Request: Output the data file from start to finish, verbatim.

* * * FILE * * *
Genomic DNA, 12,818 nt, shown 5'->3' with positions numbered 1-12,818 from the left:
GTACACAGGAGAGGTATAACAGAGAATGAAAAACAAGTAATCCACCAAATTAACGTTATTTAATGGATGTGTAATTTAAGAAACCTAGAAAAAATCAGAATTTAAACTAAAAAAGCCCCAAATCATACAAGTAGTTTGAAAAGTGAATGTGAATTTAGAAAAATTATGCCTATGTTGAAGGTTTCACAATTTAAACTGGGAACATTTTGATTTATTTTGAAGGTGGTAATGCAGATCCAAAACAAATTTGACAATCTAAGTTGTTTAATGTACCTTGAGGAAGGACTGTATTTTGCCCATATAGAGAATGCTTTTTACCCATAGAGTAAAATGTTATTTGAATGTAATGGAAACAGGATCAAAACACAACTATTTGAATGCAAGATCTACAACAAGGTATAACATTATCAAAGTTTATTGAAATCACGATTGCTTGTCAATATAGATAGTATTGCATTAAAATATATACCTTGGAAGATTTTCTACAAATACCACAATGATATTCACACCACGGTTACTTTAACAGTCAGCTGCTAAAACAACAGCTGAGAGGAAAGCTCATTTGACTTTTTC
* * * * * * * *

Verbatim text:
Genomic DNA, 12,818 nt, shown 5'->3' with positions numbered 1-12,818 from the left:
GTACACAGGAGAGGTATAACAGAGAATGAAAAACAAGTAATCCACCAAATTAACGTTATTTAATGGATGTGTAATTTAAGAAACCTAGAAAAAATCAGAATTTAAACTAAAAAAGCCCCAAATCATACAAGTAGTTTGAAAAGTGAATGTGAATTTAGAAAAATTATGCCTATGTTGAAGGTTTCACAATTTAAACTGGGAACATTTTGATTTATTTTGAAGGTGGTAATGCAGATCCAAAACAAATTTGACAATCTAAGTTGTTTAATGTACCTTGAGGAAGGACTGTATTTTGCCCATATAGAGAATGCTTTTTACCCATAGAGTAAAATGTTATTTGAATGTAATGGAAACAGGATCAAAACACAACTATTTGAATGCAAGATCTACAACAAGGTATAACATTATCAAAGTTTATTGAAATCACGATTGCTTGTCAATATAGATAGTATTGCATTAAAATATATACCTTGGAAGATTTTCTACAAATACCACAATGATATTCACACCACGGTTACTTTAACAGTCAGCTGCTAAAACAACAGCTGAGAGGAAAGCTCATTTGACTTTTTC